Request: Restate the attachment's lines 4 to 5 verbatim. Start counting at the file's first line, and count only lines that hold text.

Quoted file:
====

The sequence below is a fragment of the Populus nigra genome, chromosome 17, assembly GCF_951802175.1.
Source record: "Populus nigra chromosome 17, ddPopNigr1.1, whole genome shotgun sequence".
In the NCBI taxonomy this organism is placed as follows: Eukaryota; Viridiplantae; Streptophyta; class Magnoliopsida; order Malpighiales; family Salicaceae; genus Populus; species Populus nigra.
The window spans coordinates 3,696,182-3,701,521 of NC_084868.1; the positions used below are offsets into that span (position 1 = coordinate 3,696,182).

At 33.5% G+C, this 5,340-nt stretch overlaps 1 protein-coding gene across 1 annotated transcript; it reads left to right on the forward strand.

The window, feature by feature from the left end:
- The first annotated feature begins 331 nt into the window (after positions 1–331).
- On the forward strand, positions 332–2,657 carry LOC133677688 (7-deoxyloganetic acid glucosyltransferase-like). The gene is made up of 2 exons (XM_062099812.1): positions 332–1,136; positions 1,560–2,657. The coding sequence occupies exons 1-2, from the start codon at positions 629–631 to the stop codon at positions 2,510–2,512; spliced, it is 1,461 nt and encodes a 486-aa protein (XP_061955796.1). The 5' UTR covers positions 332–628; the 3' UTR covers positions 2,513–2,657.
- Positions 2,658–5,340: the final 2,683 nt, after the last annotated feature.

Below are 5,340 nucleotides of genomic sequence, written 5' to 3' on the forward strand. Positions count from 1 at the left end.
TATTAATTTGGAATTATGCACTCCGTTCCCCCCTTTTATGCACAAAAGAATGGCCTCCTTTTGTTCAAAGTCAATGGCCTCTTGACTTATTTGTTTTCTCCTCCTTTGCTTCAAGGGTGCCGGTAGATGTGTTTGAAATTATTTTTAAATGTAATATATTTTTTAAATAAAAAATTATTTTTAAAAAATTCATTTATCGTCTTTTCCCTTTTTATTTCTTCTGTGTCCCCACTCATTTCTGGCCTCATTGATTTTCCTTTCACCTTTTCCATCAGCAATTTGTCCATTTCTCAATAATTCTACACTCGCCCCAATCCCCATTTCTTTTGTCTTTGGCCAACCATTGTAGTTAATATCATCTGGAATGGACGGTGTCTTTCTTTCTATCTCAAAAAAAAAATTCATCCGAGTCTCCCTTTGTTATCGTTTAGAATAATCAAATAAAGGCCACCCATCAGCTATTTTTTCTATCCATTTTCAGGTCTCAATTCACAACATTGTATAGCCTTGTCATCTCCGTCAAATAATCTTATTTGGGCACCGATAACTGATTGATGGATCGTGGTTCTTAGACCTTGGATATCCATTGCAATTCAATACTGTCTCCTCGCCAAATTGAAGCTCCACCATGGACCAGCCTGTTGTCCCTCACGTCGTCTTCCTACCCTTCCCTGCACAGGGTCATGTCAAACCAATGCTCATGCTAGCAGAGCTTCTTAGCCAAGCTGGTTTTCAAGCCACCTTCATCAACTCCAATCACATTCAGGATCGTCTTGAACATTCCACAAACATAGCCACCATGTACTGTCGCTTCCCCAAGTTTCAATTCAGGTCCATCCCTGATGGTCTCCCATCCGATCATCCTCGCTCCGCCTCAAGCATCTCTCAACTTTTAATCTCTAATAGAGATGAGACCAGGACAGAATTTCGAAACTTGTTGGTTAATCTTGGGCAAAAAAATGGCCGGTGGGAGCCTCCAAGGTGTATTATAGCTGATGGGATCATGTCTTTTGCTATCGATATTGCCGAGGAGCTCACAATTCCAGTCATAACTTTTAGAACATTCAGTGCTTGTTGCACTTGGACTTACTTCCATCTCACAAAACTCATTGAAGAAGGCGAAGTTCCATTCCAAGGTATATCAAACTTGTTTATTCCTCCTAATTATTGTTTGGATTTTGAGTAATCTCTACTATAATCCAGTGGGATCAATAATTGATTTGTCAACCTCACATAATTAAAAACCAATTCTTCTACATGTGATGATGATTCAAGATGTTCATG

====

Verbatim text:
The window spans coordinates 3,696,182-3,701,521 of NC_084868.1; the positions used below are offsets into that span (position 1 = coordinate 3,696,182).

At 33.5% G+C, this 5,340-nt stretch overlaps 1 protein-coding gene across 1 annotated transcript; it reads left to right on the forward strand.